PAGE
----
Same-Sex Marriage

Gavel
www.stockmonkeys.com / Flickr Creative Commons

A new lawsuit challenges the law that allows magistrates to opt out of presiding over same-sex marriages if they oppose it for religious reasons.

Plaintiffs claim the measure is discriminatory and elevates a specific religious belief. But proponents of the law say it balances freedom of religion with the rights of same-sex couples.

Chad Biggs (left), 35, and Chris Creech, 46, were the first gay couple to be wed in Wake County.
Jorge Valencia / WUNC

In a 5-4 ruling today, the U.S. Supreme Court said all 50 states must recognize marriages between same-sex couples. The decision also means those couples can now get married anywhere and have their marriages recognized in all states.

Justice Anthony Kennedy wrote the decision for the majority. Each dissenting justice also wrote his own opinion.

Host Frank Stasio talks with WUNC capitol bureau chief Jeff Tiberii about this morning's ruling.

Image of Ken Rudin, the Political Junkie
kenrudinpolitics.com

The North Carolina legislature voted to override a veto by Governor McCrory. The move puts a measure into law that allows magistrates who disagree with same-sex marriage to opt out of performing marriages.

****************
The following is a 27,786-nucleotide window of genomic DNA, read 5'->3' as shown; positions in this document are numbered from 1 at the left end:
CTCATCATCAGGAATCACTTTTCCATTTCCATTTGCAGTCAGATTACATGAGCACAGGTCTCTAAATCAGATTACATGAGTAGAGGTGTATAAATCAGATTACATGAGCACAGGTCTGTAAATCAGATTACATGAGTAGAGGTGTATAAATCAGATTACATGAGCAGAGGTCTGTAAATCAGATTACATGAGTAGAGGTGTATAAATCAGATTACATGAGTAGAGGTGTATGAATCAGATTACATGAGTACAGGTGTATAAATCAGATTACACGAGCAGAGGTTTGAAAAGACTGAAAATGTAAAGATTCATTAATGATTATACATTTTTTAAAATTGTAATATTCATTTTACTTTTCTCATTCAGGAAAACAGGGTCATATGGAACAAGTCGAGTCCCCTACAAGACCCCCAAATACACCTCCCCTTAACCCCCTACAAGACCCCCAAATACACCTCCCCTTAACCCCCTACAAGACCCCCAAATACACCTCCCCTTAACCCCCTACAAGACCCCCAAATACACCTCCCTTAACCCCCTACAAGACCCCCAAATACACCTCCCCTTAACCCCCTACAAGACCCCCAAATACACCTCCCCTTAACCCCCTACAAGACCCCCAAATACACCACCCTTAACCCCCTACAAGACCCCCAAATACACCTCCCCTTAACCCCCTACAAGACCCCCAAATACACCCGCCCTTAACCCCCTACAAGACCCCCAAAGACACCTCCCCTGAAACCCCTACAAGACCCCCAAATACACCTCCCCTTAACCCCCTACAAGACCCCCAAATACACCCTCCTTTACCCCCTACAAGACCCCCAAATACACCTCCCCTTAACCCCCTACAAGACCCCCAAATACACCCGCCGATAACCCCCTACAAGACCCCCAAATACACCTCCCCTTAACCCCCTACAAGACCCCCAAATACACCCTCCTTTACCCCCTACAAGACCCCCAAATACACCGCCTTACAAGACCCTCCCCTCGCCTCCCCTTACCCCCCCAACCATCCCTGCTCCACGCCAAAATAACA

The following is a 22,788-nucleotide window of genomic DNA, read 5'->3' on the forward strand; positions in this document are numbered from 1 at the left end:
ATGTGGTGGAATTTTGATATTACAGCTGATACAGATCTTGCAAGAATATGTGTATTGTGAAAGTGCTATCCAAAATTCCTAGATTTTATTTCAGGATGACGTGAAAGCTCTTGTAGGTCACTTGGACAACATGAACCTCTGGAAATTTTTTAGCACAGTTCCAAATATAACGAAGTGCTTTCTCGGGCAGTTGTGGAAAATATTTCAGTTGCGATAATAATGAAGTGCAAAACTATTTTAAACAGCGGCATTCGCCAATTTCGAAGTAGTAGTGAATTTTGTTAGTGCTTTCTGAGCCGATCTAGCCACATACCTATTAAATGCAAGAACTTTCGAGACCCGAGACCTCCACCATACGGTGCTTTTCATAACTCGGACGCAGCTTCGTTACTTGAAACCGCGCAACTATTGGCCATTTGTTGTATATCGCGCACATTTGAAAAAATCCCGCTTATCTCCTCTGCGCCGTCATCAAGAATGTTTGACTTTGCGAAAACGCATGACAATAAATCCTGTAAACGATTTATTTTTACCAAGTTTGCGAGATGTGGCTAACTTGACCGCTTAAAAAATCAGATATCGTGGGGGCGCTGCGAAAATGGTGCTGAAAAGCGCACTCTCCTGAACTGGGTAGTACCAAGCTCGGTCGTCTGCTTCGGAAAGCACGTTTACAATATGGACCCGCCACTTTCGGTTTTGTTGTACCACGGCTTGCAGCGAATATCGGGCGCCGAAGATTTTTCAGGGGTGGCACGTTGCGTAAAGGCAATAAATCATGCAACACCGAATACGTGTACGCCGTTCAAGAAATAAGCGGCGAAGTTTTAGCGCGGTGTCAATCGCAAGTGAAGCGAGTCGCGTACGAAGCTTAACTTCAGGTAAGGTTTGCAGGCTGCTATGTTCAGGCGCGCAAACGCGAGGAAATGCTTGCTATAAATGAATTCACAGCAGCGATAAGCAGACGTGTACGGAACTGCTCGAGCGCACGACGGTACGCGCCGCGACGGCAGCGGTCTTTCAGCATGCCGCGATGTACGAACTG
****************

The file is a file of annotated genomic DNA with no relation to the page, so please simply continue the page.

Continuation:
And Democratic hopeful Hillary Clinton speaks out against voting restrictions like the one’s passed by the North Carolina General Assembly in 2013. Republican leaders push back, saying voting regulation is a state issue. 

Image of the North Carolina Legislative Building in Raleigh, North Carolina
http://commons.wikimedia.org/wiki/User:Jmturner

The legislature considers controversial measures on gun regulations and magistrates performing same-sex marriages.

And Governor Pat McCrory says he will sign a bill that increases the waiting period for an abortion, a move that contradicts his campaign promise. 

NC General Assembly
Jorge Valencia

North Carolina senators voted on Monday night to override Gov. Pat McCrory’s veto of a bill that would allow some court officials to opt out of same-sex marriage duties based on “sincerely held religious” objections.

The Senate, in a largely party-line vote of 32 to 16, confirmed its support to give magistrates the option, although they would be required to stop performing all marriage duties.

Pat McCrory
Dave DeWitt

Gov. Pat McCrory vetoed two bills this week that stirred controversy as they passed through the state legislature.